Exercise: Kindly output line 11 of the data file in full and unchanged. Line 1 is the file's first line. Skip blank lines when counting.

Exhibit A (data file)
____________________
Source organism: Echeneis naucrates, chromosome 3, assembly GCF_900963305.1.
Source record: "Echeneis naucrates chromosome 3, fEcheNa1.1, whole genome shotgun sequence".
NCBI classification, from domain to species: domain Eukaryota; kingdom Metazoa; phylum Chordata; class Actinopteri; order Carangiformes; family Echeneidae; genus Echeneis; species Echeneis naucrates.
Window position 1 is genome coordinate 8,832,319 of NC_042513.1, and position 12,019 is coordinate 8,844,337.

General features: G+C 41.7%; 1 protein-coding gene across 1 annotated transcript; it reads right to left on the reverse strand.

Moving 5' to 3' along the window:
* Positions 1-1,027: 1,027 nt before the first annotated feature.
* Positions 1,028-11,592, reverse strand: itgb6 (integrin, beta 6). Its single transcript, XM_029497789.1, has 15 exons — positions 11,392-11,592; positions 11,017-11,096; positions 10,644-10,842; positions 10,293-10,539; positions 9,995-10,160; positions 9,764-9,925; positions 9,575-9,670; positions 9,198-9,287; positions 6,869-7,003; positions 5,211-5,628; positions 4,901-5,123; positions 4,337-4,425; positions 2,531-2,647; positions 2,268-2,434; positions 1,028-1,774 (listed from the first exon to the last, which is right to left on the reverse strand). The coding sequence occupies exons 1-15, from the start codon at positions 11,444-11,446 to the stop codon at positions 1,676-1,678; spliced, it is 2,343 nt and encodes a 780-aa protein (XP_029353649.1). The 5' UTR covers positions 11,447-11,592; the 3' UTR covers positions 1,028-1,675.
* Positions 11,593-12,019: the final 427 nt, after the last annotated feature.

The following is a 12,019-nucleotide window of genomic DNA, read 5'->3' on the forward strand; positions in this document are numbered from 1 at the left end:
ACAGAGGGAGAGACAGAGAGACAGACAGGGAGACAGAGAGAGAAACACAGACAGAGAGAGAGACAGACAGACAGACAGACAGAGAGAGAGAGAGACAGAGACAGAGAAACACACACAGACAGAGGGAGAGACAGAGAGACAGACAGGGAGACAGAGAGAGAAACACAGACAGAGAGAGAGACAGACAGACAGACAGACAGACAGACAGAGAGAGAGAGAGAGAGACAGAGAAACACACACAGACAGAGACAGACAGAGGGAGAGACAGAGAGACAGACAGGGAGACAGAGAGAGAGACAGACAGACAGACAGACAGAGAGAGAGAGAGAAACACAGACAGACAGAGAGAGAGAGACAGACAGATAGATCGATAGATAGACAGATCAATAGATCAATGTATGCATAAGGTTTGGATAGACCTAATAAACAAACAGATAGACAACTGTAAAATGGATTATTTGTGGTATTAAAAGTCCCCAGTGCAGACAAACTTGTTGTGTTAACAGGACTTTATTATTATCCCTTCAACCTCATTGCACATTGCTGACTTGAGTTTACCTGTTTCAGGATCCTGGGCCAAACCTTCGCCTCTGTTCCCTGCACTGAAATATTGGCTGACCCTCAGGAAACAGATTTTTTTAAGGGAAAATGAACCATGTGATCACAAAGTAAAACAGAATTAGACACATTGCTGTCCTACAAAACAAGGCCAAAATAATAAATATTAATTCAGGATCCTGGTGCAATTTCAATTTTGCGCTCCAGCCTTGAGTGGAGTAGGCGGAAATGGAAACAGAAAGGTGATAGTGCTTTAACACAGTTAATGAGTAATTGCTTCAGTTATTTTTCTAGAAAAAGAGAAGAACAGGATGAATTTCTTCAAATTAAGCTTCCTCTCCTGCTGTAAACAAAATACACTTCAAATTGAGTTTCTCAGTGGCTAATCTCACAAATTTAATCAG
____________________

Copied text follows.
ACAGAGGGAGAGACAGAGAGACAGACAGGGAGACAGAGAGAGAAACACAGACAGAGAGAGAGACAGACAGACAGACAGACAGAGAGAGAGAGAGACAGAGACAGAGAAACACACACAGACAGAGGGAGAGACAGAGAGACAGACAGGGAGACAGAGAGAGAAACACAGACAGAGAGAGAGACAGACAGACAGACAGACAGACAGACAGAGAGAGAGAGAGAGAGACAGAGAAACACACACAGACAGAGACAGACAGAGGGAGAGACAGAGAGACAGACAGGGAGACAGAGAGAGAGACAGACAGACAGACAGACAGAGAGAGAGAGAGAAACACAGACAGACAGAGAGAGAGAGACAGACAGATAGATCGATAGATAGACAGATCAATAGATCAATGTATGCATAAGGTTTGGATAGACCTAATAAACAAACAGATAGACAACTGTAAAATGGATTATTTGTGGTATTAAAAGTCCCCAGTGCAGACAAACTTGTTGTGTTAACAGGACTTTATTATTATCCCTTCAACCTCATTGCACATTGCTGACTTGAGTTTACCTGTTTCAGGATCCTGGGCCAAACCTTCGCCTCTGTTCCCTGCACTGAAATATTGGCTGACCCTCAGGAAACAGATTTTTTTAAGGGAAAATGAACCATGTGATCACAAAGTAAAACAGAATTAGACACATTGCTGTCCTACAAAACAAGGCCAAAATAATAAATATTAATTCAGGATCCTGGTGCAATTTCAATTTTGCGCTCCAGCCTTGAGTGGAGTAGGCGGAAATGGAAACAGAAAGGTGATAGTGCTTTAACACAGTTAATGAGTAATTGCTTCAGTTATTTTTCTAGAAAAAGAGAAGAACAGGATGAATTTCTTCAAATTAAGCTTCCTCTCCTGCTGTAAACAAAATACACTTCAAATTGAGTTTCTCAGTGGCTAATCTCACAAATTTAATCAG